County-level contextual factors associated with diabetes incidence in the United States

Solveig A. Cunningham, Shivani A. Patel, Gloria L. Beckles, Linda S. Geiss, Neil Mehta, Hui Xie, Giuseppina Imperatore

Research output: Contribution to journalArticlepeer-review

Abstract

Purpose: Health and administrative systems are facing spatial clustering in chronic diseases such as diabetes. This study explores how geographic distribution of diabetes in the United States is associated with socioeconomic and built environment characteristics and health-relevant policies. Methods: We compiled nationally representative county-level data from multiple data sources. We standardized characteristics to a mean = 0 and a SD = 1 and modeled county-level age-adjusted diagnosed diabetes incidence in 2013 using 2-level hierarchical linear regression. Results: Incidence of age-standardized diagnosed diabetes in 2013 varied across U.S. counties (n = 3109), ranging from 310 to 2190 new cases/100,000, with an average of 856.4/100,000. Socioeconomic and health-related characteristics explained ∼42% of the variation in diabetes incidence across counties. After accounting for other characteristics, counties with higher unemployment, higher poverty, and longer commutes had higher incidence rates than counties with lower levels. Counties with more exercise opportunities, access to healthy food, and primary care physicians had fewer diabetes cases. Conclusions: Features of the socioeconomic and built environment were associated with diabetes incidence; identifying the salient modifiable features of counties can inform targeted policies to reduce diabetes incidence.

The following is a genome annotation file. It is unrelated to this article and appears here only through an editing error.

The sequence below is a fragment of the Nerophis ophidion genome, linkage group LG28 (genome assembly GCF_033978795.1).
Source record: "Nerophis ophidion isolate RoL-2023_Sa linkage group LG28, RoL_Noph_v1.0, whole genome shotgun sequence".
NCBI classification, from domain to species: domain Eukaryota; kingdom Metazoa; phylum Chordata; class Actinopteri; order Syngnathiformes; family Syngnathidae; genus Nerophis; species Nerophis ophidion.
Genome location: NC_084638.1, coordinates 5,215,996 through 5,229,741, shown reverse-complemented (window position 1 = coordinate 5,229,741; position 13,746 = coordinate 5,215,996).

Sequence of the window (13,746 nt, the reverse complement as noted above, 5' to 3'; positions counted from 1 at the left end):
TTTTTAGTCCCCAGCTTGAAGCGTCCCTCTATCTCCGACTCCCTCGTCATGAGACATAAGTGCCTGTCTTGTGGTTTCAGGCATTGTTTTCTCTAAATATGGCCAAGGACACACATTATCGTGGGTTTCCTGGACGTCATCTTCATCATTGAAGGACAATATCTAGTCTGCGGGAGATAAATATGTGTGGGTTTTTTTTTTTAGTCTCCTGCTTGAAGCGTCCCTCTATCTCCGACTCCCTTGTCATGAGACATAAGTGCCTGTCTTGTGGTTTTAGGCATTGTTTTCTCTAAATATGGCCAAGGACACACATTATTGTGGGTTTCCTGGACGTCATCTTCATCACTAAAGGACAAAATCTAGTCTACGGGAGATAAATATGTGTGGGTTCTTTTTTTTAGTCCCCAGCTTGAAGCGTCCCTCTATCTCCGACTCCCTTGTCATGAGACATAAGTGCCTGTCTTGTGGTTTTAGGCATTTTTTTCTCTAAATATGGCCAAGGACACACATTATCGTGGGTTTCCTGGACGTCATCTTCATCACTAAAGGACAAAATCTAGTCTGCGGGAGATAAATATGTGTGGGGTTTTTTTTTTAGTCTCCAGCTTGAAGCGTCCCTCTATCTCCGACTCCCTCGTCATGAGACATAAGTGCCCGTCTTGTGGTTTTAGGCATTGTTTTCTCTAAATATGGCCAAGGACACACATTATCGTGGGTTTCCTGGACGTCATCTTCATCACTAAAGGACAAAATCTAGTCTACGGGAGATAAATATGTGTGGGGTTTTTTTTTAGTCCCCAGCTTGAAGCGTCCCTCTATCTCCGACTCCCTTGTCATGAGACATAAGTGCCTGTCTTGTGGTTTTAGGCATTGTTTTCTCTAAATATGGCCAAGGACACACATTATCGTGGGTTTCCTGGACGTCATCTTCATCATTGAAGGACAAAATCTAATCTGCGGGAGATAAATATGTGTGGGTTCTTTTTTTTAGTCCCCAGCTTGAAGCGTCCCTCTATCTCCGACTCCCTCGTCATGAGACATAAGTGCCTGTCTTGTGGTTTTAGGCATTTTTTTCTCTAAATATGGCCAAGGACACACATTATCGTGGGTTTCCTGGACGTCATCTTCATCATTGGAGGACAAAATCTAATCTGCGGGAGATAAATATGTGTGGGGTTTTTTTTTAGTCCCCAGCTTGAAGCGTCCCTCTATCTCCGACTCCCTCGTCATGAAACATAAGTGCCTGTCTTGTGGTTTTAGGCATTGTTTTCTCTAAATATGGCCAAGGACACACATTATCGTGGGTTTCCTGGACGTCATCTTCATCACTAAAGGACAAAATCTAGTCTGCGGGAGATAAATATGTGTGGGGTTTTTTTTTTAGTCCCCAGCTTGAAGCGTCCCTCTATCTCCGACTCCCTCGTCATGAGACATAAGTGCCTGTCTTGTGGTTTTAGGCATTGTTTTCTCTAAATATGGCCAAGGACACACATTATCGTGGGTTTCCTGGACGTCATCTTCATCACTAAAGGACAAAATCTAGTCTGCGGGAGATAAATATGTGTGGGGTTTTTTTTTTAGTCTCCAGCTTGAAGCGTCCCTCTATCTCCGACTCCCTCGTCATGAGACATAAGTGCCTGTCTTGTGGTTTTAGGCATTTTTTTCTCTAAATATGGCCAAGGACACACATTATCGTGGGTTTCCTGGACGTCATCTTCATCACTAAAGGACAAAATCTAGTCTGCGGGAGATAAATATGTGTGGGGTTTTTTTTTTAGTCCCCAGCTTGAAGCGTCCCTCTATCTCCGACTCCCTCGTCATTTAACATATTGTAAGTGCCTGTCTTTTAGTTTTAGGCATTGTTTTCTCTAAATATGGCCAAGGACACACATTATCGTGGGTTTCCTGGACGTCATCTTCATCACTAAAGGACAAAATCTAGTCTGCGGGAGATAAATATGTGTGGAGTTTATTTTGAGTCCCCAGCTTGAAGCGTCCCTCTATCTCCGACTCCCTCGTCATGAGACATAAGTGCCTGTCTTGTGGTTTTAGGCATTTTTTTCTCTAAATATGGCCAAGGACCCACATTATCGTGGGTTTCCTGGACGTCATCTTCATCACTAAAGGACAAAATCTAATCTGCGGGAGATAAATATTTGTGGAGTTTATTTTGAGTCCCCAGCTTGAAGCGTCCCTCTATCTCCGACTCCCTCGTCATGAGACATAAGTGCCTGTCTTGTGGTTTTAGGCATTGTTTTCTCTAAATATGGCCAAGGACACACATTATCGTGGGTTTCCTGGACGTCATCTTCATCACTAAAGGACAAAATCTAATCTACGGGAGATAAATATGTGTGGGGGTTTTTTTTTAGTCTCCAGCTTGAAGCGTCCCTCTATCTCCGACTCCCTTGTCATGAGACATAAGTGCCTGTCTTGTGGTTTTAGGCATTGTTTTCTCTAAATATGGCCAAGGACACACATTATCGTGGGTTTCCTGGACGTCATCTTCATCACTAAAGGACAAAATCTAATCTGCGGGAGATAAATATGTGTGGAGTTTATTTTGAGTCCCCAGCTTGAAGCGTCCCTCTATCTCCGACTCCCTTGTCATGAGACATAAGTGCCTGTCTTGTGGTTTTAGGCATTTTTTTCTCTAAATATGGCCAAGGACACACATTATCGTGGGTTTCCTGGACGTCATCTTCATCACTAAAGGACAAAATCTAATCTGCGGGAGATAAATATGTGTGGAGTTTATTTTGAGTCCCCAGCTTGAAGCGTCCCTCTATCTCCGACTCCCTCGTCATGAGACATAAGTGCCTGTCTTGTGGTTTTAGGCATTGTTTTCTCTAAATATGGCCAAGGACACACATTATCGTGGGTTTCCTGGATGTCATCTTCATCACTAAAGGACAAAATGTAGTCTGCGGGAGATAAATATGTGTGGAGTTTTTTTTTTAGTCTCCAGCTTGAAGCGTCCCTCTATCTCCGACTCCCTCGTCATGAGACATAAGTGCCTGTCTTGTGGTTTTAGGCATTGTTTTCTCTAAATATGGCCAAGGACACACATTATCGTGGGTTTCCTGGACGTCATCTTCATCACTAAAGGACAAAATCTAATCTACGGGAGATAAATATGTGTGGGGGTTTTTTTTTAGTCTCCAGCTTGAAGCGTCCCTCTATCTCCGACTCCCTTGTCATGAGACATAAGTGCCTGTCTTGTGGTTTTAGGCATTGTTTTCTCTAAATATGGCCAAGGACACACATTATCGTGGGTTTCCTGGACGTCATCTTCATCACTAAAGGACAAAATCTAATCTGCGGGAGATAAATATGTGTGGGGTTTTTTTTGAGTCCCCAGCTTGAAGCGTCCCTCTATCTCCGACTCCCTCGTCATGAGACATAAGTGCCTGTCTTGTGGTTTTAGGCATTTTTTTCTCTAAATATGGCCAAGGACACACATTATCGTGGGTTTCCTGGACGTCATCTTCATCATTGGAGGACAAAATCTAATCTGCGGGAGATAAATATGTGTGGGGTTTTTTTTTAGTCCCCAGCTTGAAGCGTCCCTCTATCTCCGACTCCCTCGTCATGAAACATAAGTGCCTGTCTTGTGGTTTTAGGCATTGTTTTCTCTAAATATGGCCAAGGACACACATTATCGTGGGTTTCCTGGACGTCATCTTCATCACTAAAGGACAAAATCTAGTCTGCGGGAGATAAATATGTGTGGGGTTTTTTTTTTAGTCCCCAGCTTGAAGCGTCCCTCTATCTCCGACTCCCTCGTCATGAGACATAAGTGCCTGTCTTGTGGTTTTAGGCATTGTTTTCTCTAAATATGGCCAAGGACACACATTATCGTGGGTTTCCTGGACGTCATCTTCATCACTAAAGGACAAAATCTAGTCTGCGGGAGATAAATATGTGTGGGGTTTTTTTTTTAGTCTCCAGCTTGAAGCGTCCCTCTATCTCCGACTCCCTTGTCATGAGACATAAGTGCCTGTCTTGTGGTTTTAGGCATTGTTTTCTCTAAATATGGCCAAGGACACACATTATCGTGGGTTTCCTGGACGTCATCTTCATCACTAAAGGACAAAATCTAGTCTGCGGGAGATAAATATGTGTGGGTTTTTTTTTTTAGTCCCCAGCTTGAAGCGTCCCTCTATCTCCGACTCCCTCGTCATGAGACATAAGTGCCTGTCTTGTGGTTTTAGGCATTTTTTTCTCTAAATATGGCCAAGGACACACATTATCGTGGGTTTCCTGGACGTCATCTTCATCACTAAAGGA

Original languageEnglish (US)
Pages (from-to)20-25.e2
JournalAnnals of Epidemiology
Volume28
Issue number1
DOIs
StatePublished - Jan 2018
Externally publishedYes

Keywords

  • Built environment
  • Diabetes
  • Disease incidence
  • Geographic variation
  • Health disparities
  • Social determinants of health

ASJC Scopus subject areas

  • Epidemiology

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